ICAC finds sisters corrupt over alleged hospital fraud
Wednesday 31 August 2011
The Independent Commission Against Corruption (ICAC) has found that Sandra Lazarus engaged in corrupt conduct in relation to claims she made for payments of more than $680,000 from the Royal Hospital for Women (RHW) and the Royal North Shore Hospital (RNSH).
The payments were made to companies in which Ms Lazarus had undisclosed interests and for services that were never provided.
In its report on the Investigation into corrupt conduct involving alleged fraud on two Sydney Hospitals, released today, the Commission also finds that Sandra Lazarus' sister, Michelle Lazarus, engaged in corrupt conduct in relation to both hospitals by concurring with the submission of false invoices by Sandra Lazarus on behalf of Wish Consulting Pty Ltd, one of three companies in which Sandra Lazarus and her sister Michelle Lazarus had an undisclosed interest.
The Commission found that between 2007 and 2009, Sandra Lazarus had falsely represented herself to the hospitals as a PhD student of the University of Sydney, who wished to undertake clinical trials of the Medex diagnosis device as part of her research.
The Commission found that Sandra Lazarus submitted false invoices and other false documentation to procure payment from the hospitals for services that she knew, with the exception of tests on one or two patients, were not provided.
Sandra Lazarus prepared vendor maintenance forms that she knew falsely purported to be signed by professors at the hospitals and sent them to the South Eastern Sydney and Illawarra Area Health Service (SESIAHS) and to Health Support Services (HSS) in order to procure payment respectively from RHW and RNSH.
She also prepared requisitions and non-order vouchers that she knew falsely purported to be signed by other doctors and sent them to the SESIAHS and HSS in support of invoices on behalf of Wish Consulting and other companies in which she had an undisclosed interest, Medical and Clinical Informatics Consultants Pty Ltd (MCIC) and Complete Health and Medicine Pty Ltd (CHM).
Sandra Lazarus also represented to a data entry clerk and an accounts clerk at the SESIAHS that she was a hospital representative chasing up payments, without disclosing that she was the supplier to whom the payments were to be made.
The Commission's investigation highlighted a number of flaws in the organisational structures and processes that enabled Sandra Lazarus to improperly obtain the funds from the hospitals. She was able to convince clinical and administrative staff that she was a student researcher who needed access to hospital premises and equipment. With the degree of access she gained, she was able to obtain requisition and non-order voucher forms, as well as information, which helped her to create false versions of these documents.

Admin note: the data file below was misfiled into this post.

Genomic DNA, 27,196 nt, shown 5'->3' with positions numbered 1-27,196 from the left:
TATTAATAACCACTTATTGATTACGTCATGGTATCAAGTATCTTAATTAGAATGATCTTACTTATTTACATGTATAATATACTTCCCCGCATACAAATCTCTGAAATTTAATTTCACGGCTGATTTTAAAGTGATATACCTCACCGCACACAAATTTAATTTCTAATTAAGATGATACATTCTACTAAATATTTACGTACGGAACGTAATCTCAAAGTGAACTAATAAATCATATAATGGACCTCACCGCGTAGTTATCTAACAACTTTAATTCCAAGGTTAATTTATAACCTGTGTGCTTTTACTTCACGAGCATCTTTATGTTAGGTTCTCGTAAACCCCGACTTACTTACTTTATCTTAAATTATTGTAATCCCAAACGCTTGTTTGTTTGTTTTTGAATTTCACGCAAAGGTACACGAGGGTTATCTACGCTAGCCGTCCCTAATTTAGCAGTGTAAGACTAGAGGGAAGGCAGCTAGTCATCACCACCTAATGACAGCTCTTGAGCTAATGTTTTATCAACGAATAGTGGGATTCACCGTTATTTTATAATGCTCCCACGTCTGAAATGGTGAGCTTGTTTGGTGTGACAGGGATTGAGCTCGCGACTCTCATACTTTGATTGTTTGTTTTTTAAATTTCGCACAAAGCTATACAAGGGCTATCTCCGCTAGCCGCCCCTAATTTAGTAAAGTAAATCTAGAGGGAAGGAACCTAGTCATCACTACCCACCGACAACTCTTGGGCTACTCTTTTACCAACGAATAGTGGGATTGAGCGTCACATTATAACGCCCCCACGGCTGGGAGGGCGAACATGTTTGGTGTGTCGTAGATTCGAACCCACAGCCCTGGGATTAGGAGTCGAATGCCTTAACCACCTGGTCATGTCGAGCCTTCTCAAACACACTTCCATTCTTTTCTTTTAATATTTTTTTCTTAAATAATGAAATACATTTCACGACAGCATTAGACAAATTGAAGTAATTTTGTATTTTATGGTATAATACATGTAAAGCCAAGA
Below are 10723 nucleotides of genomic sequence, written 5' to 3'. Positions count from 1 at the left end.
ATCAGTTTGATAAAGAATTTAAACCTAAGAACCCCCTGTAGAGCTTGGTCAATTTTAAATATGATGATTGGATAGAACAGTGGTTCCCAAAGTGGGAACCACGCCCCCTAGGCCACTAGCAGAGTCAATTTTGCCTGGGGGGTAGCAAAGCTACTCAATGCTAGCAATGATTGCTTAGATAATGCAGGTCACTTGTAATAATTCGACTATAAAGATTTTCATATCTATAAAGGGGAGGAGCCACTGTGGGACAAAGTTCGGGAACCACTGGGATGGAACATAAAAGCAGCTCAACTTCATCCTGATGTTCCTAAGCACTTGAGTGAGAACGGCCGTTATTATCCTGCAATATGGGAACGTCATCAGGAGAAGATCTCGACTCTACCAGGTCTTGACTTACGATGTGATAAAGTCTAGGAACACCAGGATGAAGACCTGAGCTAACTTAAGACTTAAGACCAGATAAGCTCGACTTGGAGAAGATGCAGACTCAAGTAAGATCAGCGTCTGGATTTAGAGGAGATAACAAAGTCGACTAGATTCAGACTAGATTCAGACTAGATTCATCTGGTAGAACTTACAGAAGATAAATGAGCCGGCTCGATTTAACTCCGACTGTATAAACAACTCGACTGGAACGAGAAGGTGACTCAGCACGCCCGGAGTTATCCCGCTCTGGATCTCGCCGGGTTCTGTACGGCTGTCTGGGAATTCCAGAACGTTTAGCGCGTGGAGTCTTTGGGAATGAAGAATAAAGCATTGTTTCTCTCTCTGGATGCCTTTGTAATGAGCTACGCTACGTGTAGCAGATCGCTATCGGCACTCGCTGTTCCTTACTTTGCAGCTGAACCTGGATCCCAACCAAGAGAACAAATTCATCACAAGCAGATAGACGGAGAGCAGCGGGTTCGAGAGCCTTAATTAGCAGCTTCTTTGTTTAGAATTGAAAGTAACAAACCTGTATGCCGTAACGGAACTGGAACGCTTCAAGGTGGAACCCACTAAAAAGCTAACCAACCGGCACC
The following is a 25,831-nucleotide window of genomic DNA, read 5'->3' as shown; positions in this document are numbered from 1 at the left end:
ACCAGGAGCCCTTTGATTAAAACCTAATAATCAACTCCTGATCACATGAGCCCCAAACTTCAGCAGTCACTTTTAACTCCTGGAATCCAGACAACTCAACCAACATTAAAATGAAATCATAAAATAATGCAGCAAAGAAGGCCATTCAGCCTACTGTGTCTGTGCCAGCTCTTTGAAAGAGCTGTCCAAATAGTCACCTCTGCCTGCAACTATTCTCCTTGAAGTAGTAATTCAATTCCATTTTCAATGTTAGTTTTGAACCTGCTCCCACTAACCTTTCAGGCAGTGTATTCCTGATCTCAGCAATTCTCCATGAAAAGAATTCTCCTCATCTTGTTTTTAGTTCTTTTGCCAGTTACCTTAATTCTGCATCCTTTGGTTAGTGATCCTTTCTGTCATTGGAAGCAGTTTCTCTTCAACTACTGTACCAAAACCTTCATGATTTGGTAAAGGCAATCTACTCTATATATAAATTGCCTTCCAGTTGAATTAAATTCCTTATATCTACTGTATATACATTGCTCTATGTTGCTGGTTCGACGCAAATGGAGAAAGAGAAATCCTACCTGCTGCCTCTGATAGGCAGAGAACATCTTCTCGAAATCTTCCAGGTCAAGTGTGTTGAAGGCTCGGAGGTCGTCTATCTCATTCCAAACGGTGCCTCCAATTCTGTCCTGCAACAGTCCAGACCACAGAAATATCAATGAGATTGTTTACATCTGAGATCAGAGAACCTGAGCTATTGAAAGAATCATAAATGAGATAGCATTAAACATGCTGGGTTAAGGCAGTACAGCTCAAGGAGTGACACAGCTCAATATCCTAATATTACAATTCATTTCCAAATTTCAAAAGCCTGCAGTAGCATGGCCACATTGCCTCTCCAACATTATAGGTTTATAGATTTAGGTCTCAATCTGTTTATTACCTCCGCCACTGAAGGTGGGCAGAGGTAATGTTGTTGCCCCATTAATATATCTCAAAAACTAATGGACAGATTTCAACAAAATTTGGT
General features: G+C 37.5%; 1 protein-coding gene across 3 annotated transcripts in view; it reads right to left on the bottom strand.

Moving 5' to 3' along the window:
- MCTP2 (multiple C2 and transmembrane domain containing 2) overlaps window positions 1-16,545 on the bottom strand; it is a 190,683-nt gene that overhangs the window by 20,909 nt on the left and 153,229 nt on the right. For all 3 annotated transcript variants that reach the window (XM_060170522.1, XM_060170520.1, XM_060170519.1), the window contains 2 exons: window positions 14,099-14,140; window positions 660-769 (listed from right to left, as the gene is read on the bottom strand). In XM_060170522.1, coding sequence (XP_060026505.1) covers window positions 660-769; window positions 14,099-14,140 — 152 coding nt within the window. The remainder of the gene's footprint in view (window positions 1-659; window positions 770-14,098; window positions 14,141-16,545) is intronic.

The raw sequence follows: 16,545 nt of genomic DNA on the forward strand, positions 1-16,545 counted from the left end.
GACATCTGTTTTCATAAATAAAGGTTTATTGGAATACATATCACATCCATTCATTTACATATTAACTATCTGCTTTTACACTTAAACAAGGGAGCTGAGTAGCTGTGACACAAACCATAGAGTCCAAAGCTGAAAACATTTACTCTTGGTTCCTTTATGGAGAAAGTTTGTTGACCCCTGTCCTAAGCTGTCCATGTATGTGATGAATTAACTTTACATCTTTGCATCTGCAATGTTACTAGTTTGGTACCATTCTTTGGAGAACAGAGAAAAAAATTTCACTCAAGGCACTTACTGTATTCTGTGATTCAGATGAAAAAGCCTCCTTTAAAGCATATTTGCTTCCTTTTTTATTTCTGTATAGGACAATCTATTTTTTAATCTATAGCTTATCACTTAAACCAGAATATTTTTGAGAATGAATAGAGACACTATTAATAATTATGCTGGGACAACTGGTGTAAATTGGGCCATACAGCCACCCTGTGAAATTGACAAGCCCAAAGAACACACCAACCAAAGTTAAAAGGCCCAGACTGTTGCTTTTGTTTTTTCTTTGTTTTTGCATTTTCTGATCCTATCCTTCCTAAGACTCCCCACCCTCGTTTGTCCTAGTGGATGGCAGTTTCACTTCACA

The flaws in the organisational structures and processes identified in the investigation include: gaps in the procedures that authorise hospital access; inadequate methods of verifying financial delegations; and understaffing, confusion of responsibilities and the use of untrained, temporary staff in an organisational restructure.
The Commission has made seven recommendations to improve these systems, including that the NSW Department of Health (NSW Health) requires non-employees who are to be given access to hospital campuses, records, facilities, and patients, be subjected to screening checks and afforded a level of access that is determined by the role they are to perform and the degree of risk attached to this role.
The ICAC also recommends that NSW Health develops procedures for ensuring that electronic approvals are used for all procurement transactions except for emergencies.
The Commission is of the opinion that the advice of the Director of Public Prosecutions should be obtained with respect to the prosecution of Sandra Lazarus for several offences under the Crimes Act 1900 including obtaining money by false or misleading statements, and with respect to the prosecution of Michelle Lazarus for offences of giving false or misleading evidence, contrary to the Independent Commission Against Corruption Act 1988.
The Commission held a public inquiry, as part of the investigation, in two segments. The first commenced on 14 February 2011 and continued for 13 days, with the inquiry resuming on 23 March 2011 for a further three days. Commissioner the Hon David Ipp AO QC presided at the public inquiry, at which 33 witnesses gave evidence.